3.5 million girls in Kenya to get HPV vaccine in 2018

By Gatonye Gathura

The stalled free cervical cancer vaccine project for girls will kickoff next year targeting about 3.5 million 10 to 14 year-olds countrywide.
“We are now ready to roll out the programme nationally from 2018 targeting about 3.5 million girls in and out of school in the first year,” says Dr Collins Tabu, the head of the National Vaccines and Immunization Programme.

The free cervical cancer vaccine (HPV vaccine) programme was first piloted among 42,000 girls in Kitui four years ago with the promise it would be rolled out nationally soon after.

“After the current piloting, the project will be evaluated before a national rollout either in 2014 or 2015,” project coordinator Dr Agnes Nakato of the Ministry of Health had told the Standard during the launch.

To date, and with almost 1.5 million girls gone past Class Four, the recommended age for vaccination, the initiative is still stuck at piloting.
The ministries of health and education have since proposed a further two years of piloting in the same county with national rollout scheduled for 2018.

However insider information says the donor, GAVI Alliance has said no to more piloting. Documents show it is yet to approve Kenya’s proposal for extended piloting.

The ministries of health and education based on the Kitui findings the vaccine is too expensive; can’t pay and won’t pay for a national roll out.
If the national rollout had taken off as promised in 2014, millions of girls would have been reached by now.

Today however, neither these girls, nor their parents or even teachers know why they missed a lifetime opportunity at a time 4,802 cervical cancer cases are diagnosed in the country with 2,451 deaths annually.

From the onset the Kitui County pilot was based on false data, largely explaining why the project is still struggling with infancy.
Initially the Ministry of Health had applied for funding and planned to vaccinate about 8,500 eligible girls.

But when they went to the ground, explains Dr Nakato in a document to GAVI Alliance, the number of eligible girls turned to be 21,000, a difference of about 13,000.

“The 8,500 number had been reached at in Nairobi but when the team came out here it was established that eligible girls were actually 21, 000,” says Henry Muinde, the project point man in Kitui County.

This miscalculation, the project team says presented serious challenges in implementation. “This led to a number of challenges including shortage of vaccines,” says a report to the donor. It also required longer implementation time than previously envisaged.

The Government had to step in to meet the unexpected cost of the 13,000 additional girls.

In 2014 the ministries of health and education had evaluated the project. It was found to have successfully reached more than 86 per cent of the targeted girls but at an unsustainable cost.

The compounded cost of delivering the vaccine through schools to each girl was put at Sh 4,600 ($44.77) but described as too much to sustain in a national programme.

“This was deemed as not sustainable if rolled out as a national programme,” the project team wrote to GAVI.

Hence the two ministries proposed further piloting but this time instead of going for girls at schools the little ones would be directed to health facilities for vaccination.

This approach has been tried in various African countries and closer home in Eldoret and its outcomes are well documented being lower cost but poor coverage.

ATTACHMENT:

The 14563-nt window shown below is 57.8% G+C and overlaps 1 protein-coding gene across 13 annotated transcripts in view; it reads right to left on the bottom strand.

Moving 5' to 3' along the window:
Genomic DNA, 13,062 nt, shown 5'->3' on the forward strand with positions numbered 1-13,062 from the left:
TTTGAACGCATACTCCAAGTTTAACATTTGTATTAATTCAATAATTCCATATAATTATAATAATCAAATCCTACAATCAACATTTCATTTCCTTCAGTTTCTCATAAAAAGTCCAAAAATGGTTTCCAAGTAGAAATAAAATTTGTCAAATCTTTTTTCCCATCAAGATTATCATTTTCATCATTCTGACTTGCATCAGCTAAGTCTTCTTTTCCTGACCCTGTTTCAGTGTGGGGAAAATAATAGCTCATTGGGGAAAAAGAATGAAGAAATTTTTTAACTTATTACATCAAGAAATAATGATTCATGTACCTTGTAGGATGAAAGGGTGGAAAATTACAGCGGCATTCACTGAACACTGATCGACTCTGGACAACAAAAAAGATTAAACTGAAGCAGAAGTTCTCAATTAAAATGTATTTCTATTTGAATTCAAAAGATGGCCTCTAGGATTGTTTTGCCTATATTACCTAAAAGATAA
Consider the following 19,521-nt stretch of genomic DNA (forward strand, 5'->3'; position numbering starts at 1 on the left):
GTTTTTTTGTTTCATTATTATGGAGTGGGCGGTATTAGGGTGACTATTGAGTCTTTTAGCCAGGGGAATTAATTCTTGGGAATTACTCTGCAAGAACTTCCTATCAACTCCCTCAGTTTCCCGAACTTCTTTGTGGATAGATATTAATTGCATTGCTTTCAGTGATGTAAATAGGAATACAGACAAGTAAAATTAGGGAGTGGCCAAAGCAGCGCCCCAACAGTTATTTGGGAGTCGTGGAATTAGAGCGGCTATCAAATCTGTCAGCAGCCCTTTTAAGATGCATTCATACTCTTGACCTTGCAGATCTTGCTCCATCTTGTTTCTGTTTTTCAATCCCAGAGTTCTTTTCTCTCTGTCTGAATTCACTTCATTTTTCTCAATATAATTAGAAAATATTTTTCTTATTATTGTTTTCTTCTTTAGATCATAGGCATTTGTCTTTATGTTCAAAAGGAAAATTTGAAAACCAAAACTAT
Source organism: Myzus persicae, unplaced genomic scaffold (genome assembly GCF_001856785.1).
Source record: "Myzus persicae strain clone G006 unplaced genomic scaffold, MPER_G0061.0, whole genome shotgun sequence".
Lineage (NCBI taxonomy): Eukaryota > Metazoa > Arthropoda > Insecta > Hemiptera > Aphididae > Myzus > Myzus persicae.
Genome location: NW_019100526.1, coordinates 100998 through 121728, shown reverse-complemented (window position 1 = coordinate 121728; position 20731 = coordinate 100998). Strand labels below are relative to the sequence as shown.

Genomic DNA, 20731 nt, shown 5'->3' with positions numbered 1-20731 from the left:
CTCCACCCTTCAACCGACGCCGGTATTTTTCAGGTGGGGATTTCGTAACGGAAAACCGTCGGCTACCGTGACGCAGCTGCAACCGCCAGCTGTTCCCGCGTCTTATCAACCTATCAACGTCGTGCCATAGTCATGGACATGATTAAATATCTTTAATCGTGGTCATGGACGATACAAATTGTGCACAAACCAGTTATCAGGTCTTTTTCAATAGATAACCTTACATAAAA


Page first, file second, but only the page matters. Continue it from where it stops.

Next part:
For example, a hospital based pilot was carried out between 2012 and 2013 at the Moi Referral and Teaching Hospital in Eldoret.

Published report of the study, which has greatly informed the Kitui pilot showed high acceptance among parents but very few eventually taking their daughters for vaccination.

“While acceptance among mothers was very high at 88 per cent, only 31 per cent had eventually vaccinated their daughters,” says lead investigator Heleen Vermandere of Ghent University, Belgium.

“That is the crux of the matter. Do Kenyans and their institutions regard HPV highly enough to invest accordingly.” The answer, says a top official within the project but on strict anonymity is negative especially at county governments.

County governments the official said, now responsible for funding immunization, are hardly interested in HPV vaccines.

At Sh 4,600 per girl it will require huge amounts of money to cover the targeted 3.5 million girls in the first year. “The government, GAVI Alliance and other partners have committed to finance the programme,” explained Dr Tabu.

An April 2016 GAVI funding update for Kenya shows the agency projects only a paltry Sh185 million toward HPV vaccine financing for the period 2018 to 2021.

But it is understandable why GAVI may be cautious in funding Kenya at a time it is demanding the country refund previously stolen funds and account for lost vaccines.

A memorandum of understanding between the Ministry of Health and GAVI Alliance published in May says the former will refund Sh160 million and explain the loss of 730,000 doses of vaccines.

The theft had subsequently prompted the rejection of the country’s Sh3.4 billion vaccines appeal, putting the lives of new-born babies at risk.
“The fact that we have to repay this money is a painful experience,” Cabinet Secretary for health Dr Cleaopa Mailu had told a Senate Health Committee in October. “I don’t have details of who was paid but we are looking at the matter.”
Apart from lose of funds the ministry was also accused of neglect and unsafe storage of sensitive vaccines.
“Funding through government systems will not recommence until Gavi is satisfied financial systems are sufficiently robust to ensure resources will be managed as required,” says Iryna Mazur a senior communications manager with GAVI.

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